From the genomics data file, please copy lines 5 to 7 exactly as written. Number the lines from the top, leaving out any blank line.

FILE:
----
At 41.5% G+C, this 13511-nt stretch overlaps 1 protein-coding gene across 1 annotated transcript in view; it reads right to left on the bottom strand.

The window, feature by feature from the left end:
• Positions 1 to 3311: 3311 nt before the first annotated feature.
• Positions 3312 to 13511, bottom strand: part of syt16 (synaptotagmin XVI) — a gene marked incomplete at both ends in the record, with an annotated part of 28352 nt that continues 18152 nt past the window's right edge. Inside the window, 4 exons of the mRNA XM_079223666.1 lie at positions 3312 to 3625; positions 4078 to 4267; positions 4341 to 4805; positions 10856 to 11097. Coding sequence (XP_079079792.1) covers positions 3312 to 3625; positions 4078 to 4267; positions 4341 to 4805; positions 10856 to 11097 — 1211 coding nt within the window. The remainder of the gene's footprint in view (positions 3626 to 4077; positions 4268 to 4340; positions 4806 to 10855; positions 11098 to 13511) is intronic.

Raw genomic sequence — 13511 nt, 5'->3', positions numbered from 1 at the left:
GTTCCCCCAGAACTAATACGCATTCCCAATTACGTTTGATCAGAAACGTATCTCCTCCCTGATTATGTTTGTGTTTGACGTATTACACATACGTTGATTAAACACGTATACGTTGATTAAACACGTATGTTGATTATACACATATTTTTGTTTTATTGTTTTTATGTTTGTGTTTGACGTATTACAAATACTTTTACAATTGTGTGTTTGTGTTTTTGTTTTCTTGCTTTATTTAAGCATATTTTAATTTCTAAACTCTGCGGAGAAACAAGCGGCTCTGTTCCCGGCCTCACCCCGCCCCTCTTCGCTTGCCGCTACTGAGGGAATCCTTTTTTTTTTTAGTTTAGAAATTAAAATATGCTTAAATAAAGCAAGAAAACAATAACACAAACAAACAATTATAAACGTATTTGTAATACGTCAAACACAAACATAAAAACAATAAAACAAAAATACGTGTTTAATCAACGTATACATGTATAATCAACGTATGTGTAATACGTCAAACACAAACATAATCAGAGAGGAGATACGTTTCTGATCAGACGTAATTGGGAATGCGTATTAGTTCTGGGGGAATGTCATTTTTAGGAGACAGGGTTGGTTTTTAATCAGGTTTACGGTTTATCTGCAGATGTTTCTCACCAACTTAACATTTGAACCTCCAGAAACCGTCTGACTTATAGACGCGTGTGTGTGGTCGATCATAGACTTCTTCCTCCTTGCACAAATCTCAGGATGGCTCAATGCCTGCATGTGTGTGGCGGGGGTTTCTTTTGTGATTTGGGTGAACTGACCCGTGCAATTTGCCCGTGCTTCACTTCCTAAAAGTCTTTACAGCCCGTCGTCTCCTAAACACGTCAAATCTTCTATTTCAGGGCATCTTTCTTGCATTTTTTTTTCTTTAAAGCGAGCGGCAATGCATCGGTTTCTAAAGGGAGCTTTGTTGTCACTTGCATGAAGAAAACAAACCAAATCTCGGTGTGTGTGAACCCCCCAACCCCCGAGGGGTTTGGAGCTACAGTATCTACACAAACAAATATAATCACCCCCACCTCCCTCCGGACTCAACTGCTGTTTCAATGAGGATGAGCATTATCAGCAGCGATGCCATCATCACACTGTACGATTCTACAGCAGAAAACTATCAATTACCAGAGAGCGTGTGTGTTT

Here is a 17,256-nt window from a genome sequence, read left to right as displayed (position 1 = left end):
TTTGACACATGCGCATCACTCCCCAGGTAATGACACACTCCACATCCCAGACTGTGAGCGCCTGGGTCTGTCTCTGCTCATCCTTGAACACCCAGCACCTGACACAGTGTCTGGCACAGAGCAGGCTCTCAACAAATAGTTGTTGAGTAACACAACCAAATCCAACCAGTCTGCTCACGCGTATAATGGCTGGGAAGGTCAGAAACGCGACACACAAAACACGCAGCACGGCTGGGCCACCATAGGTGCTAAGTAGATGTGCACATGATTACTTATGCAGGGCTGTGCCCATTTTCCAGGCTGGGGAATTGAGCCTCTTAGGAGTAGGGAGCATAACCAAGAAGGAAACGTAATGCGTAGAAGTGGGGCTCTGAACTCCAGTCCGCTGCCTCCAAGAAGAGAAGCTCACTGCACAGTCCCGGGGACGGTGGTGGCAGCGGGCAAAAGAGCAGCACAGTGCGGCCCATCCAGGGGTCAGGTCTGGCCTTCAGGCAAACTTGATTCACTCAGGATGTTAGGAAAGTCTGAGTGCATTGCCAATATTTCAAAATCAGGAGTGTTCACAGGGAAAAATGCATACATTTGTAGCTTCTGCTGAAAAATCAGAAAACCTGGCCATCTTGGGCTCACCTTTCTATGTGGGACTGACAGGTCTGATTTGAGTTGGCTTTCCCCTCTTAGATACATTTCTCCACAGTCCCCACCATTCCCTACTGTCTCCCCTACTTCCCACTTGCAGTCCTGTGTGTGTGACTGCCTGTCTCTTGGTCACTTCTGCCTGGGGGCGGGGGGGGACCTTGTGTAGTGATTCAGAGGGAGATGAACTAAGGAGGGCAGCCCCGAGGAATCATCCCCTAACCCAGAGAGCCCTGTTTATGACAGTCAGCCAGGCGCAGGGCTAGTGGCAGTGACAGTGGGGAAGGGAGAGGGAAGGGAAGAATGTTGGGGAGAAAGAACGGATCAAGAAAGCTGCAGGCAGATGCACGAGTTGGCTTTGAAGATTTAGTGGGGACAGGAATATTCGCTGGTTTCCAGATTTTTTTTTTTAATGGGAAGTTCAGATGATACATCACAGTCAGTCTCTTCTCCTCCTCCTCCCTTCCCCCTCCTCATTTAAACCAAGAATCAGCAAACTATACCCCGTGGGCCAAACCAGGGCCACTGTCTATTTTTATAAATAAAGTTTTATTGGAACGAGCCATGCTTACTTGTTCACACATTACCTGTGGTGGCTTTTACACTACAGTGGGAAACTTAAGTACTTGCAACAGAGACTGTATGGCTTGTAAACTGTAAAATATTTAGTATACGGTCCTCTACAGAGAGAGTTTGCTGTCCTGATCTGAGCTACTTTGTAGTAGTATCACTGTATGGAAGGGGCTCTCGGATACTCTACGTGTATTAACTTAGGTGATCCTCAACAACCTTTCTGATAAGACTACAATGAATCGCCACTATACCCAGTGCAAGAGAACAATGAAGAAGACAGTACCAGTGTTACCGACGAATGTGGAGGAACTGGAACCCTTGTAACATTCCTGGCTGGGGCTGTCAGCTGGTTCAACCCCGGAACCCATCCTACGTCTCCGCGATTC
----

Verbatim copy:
Raw genomic sequence — 13511 nt, 5'->3', positions numbered from 1 at the left:
GTTCCCCCAGAACTAATACGCATTCCCAATTACGTTTGATCAGAAACGTATCTCCTCCCTGATTATGTTTGTGTTTGACGTATTACACATACGTTGATTAAACACGTATACGTTGATTAAACACGTATGTTGATTATACACATATTTTTGTTTTATTGTTTTTATGTTTGTGTTTGACGTATTACAAATACTTTTACAATTGTGTGTTTGTGTTTTTGTTTTCTTGCTTTATTTAAGCATATTTTAATTTCTAAACTCTGCGGAGAAACAAGCGGCTCTGTTCCCGGCCTCACCCCGCCCCTCTTCGCTTGCCGCTACTGAGGGAATCCTTTTTTTTTTTAGTTTAGAAATTAAAATATGCTTAAATAAAGCAAGAAAACAATAACACAAACAAACAATTATAAACGTATTTGTAATACGTCAAACACAAACATAAAAACAATAAAACAAAAATACGTGTTTAATCAACGTATACATGTATAATCAACGTATGTGTAATACGTCAAACACAAACATAATCAGAGAGGAGATACGTTTCTGATCAGACGTAATTGGGAATGCGTATTAGTTCTGGGGGAATGTCATTTTTAGGAGACAGGGTTGGTTTTTAATCAGGTTTACGGTTTATCTGCAGATGTTTCTCACCAACTTAACATTTGAACCTCCAGAAACCGTCTGACTTATAGACGCGTGTGTGTGGTCGATCATAGACTTCTTCCTCCTTGCACAAATCTCAGGATGGCTCAATGCCTGCATGTGTGTGGCGGGGGTTTCTTTTGTGATTTGGGTGAACTGACCCGTGCAATTTGCCCGTGCTTCACTTCCTAAAAGTCTTTACAGCCCGTCGTCTCCTAAACACGTCAAATCTTCTATTTCAGGGCATCTTTCTTGCATTTTTTTTTCTTTAAAGCGAGCGGCAATGCATCGGTTTCTAAAGGGAGCTTTGTTGTCACTTGCATGAAGAAAACAAACCAAATCTCGGTGTGTGTGAACCCCCCAACCCCCGAGGGGTTTGGAGCTACAGTATCTACACAAACAAATATAATCACCCCCACCTCCCTCCGGACTCAACTGCTGTTTCAATGAGGATGAGCATTATCAGCAGCGATGCCATCATCACACTGTACGATTCTACAGCAGAAAACTATCAATTACCAGAGAGCGTGTGTGTTT

Here is a 17,256-nt window from a genome sequence, read left to right as displayed (position 1 = left end):